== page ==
Rebuilding African and African American Studies
When Henry Louis “Skip” Gates Jr. arrived to serve as the new chair of what was then called the Afro-American studies department in 1991, he took on the task of rebuilding the department from one of just a single tenured faculty member and one assistant professor into a preeminent program in African and African American studies.
Catherine Clinton ’73, who concentrated in African-American studies and Sociology while at Radcliffe, was the sole assistant professor within the African American Studies prior to Gates’s arrival.
She said that during her time as a faculty member, the department faced rocky beginnings.
“There were so few of us teaching and we were gathering people from many different departments, but the curriculum of the core curriculum in African American studies needed a revision,” she said. “Gates recognized this and therefore he very quickly built a circle of scholars and teachers who established a vision that was shared.”
RE-SHAPING THE DEPARTMENT
Over the course of the nineties, Harvard’s Afro-American Studies department put itself on the map primarily by increasing faculty recruitment.
One such recruit was Phillip Brian Harper, former Harvard Assistant Professor of English and Afro-American Studies from 1991 to 1995. Harper arrived during this critical period of revitalizing the department.
“The primary thing that occurred while I was there was that there was a very conscious infusion of energy into the department along with the arrival of Skip Gates,” Harper said. “There was an infusion of actual material resources on the part of the University, and both of those facts really contributed to the excitement and the atmosphere while I was there.”
J. Lorand Matory ’82, also began teaching at Harvard in 1991 as a jointly-appointed Professor of Anthropology and African and African American Studies.
“[Harvard] became the new capital of African and African American studies and set the standard for the sort of scholarship that would define the field from the ’90s onward,” Matory said. “One could hear journalists talking about the Dream Team at Harvard.”
This “dream team,” which included Matory, Harper, Cornel West, and other newly recruited faculty members, led to an increase in concentrators in the field. A Crimson article in May 1993 reported that the number of concentrators nearly doubled in two years to a total of 49.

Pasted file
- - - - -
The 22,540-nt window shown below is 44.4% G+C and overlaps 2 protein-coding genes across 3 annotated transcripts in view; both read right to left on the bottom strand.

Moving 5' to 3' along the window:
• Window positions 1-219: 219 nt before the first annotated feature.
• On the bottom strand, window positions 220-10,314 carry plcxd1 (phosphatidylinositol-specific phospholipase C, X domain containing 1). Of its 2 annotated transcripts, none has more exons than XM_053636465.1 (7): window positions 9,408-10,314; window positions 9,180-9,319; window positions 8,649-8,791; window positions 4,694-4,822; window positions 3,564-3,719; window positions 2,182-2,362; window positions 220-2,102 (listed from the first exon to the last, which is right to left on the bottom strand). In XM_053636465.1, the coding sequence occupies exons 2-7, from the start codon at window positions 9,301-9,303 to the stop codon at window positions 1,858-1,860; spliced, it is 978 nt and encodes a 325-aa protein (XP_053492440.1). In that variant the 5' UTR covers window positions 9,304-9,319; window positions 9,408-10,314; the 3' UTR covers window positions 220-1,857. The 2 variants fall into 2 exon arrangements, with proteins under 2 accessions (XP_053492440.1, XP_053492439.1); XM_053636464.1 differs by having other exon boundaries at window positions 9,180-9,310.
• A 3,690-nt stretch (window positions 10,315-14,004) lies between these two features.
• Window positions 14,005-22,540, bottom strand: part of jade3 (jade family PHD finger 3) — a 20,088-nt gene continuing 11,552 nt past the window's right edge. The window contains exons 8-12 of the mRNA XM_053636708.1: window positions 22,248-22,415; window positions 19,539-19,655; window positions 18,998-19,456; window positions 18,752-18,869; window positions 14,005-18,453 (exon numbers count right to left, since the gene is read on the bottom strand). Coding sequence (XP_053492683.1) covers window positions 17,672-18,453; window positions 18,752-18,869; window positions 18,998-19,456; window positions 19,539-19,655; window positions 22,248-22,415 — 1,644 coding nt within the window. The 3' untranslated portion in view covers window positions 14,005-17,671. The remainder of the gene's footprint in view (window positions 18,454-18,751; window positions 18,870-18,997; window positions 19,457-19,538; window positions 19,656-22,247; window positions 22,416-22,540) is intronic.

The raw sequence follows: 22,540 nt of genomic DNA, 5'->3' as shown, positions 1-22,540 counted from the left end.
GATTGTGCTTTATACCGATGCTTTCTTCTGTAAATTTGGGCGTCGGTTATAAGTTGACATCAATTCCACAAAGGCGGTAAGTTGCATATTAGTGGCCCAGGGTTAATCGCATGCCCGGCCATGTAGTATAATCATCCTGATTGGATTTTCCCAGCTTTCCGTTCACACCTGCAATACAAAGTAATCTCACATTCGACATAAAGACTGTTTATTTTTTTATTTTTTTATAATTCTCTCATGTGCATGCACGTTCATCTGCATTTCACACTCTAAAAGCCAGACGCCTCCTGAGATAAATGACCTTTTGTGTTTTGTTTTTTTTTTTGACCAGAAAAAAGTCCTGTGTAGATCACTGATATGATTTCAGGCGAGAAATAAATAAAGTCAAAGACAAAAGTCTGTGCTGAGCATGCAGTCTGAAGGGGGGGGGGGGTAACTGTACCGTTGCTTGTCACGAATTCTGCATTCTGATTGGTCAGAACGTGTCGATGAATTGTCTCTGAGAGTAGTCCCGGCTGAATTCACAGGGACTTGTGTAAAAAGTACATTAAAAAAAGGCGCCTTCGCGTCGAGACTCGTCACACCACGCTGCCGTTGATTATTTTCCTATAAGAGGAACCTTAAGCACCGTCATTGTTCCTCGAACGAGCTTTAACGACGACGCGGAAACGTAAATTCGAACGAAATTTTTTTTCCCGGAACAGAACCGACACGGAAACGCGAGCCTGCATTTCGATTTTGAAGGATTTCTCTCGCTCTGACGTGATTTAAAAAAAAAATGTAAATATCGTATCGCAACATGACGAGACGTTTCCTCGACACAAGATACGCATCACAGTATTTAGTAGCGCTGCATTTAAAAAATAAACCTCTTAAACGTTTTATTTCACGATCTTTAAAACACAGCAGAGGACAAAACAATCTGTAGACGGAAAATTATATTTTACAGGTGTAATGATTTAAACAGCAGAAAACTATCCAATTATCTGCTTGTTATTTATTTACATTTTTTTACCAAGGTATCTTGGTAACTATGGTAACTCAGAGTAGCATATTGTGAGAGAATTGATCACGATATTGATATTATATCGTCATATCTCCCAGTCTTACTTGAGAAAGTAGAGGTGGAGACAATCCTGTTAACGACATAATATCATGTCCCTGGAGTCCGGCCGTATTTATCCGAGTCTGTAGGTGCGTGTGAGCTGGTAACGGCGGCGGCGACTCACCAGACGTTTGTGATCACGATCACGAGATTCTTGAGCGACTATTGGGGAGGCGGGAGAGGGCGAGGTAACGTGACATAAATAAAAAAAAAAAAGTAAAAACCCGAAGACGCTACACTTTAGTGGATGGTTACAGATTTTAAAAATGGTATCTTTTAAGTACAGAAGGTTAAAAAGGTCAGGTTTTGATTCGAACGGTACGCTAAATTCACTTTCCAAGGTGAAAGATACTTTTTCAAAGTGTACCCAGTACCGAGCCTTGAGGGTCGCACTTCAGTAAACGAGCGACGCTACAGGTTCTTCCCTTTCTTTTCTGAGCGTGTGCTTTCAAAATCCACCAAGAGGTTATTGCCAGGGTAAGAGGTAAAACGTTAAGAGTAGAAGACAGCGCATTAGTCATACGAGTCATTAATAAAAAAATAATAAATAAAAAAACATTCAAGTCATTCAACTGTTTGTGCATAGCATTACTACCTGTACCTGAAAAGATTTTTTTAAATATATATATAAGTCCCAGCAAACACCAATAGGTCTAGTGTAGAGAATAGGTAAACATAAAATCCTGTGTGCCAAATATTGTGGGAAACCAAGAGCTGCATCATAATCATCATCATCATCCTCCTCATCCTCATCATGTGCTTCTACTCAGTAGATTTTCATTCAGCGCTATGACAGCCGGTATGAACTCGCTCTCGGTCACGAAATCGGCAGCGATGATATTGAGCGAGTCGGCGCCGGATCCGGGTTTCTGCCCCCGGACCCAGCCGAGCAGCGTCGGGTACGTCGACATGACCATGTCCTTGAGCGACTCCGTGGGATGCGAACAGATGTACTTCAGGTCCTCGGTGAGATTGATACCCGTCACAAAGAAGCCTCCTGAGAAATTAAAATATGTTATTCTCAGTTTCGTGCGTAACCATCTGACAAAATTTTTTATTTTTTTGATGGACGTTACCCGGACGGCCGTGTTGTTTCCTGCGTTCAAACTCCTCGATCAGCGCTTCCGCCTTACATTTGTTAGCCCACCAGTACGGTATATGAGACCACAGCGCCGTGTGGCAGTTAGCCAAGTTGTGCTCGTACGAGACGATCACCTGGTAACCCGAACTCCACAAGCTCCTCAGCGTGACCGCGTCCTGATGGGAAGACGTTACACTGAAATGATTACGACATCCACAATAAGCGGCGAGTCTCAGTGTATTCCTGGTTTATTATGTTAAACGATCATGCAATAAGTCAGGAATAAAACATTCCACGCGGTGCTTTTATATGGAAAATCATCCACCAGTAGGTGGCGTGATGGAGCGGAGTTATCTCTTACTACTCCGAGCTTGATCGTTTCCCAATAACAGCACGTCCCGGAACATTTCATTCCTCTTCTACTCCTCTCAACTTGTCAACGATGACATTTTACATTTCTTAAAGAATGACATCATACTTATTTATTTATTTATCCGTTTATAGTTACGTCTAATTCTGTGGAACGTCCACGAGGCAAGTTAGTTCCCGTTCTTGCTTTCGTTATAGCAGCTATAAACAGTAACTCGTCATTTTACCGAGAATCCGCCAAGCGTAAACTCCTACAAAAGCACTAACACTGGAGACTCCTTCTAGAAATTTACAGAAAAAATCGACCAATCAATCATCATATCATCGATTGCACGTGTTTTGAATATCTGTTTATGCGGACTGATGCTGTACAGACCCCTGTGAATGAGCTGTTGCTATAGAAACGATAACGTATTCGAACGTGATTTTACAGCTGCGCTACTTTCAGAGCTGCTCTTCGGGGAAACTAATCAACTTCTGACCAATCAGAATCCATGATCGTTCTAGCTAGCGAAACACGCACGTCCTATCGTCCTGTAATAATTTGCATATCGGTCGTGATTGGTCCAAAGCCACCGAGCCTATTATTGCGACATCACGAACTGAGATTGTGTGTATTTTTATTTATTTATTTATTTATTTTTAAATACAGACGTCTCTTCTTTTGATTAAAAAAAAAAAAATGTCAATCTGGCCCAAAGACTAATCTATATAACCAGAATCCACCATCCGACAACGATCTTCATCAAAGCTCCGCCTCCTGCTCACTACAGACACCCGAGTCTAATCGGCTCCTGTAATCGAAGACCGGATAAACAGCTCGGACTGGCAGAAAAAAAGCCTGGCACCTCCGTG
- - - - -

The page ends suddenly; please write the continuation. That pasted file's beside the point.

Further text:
With the proposal of a graduate program in the African and African American Studies in the 1996-1997 academic year, Afro-American studies became an even more established component of Harvard that could no longer be overlooked. After receiving unanimous faculty approval on Feb. 15, 2000, the graduate program was instituted at Harvard, and enrolled its first six students by the fall of 2001.
The revitalization of the department has centered around the promotion of African and African American Studies as an interdisciplinary field. Harper said this focus led to a commitment to the idea that the majority of faculty members would be jointly appointed to another department outside of AAAS, which served as “a way of enhancing and emphasizing the interdisciplinary character of the field.”
“One of the things that was most notable about Professor Gates’s leadership in my view was that he always had a very clear sense that Black Studies was, properly speaking, a profoundly interdisciplinary and multidisciplinary undertaking,” Harper said. “He wanted to make sure that we had a set of scholars on the faculty from a wide range of disciplinary backgrounds.”
This interdisciplinary viewpoint can still be observed in the department today, with nearly all faculty members in the AAAS concentration holding joint appointments.
However, this mission of multi-disciplines was not well received by all.
Molefi Kete Asante, who chairs the Temple University Department of African American Studies, said when Harvard reinvigorated its African and African American studies department, scholars in Africology, who aim to question the assumptions made by a societal Eurocentric narrative, hoped that Harvard would “contribute to the discipline.”
“I don’t think you can make the case for an African American studies department if it’s not Afrocentric and it’s not Afrological,” Asante said. “What Harvard did instead was hire outstanding individual scholars, which are very great and they’re good scholars, but they have little impact on the field of Africology.”
But to Harper, Afrocentrism can risk the oversimplification of black culture.
“I think most fundamentally, the Afrocentric approach to black studies is one that very consciously puts the experience of black people at the center of what it is doing and there's nothing wrong with that,” said Harper. “So for instance, if I am teaching, as I often did, the history of African American literature, there isn’t any way from my perspective of teaching the history of African American literature without understanding how it is informed by European and Euro-American literatures.”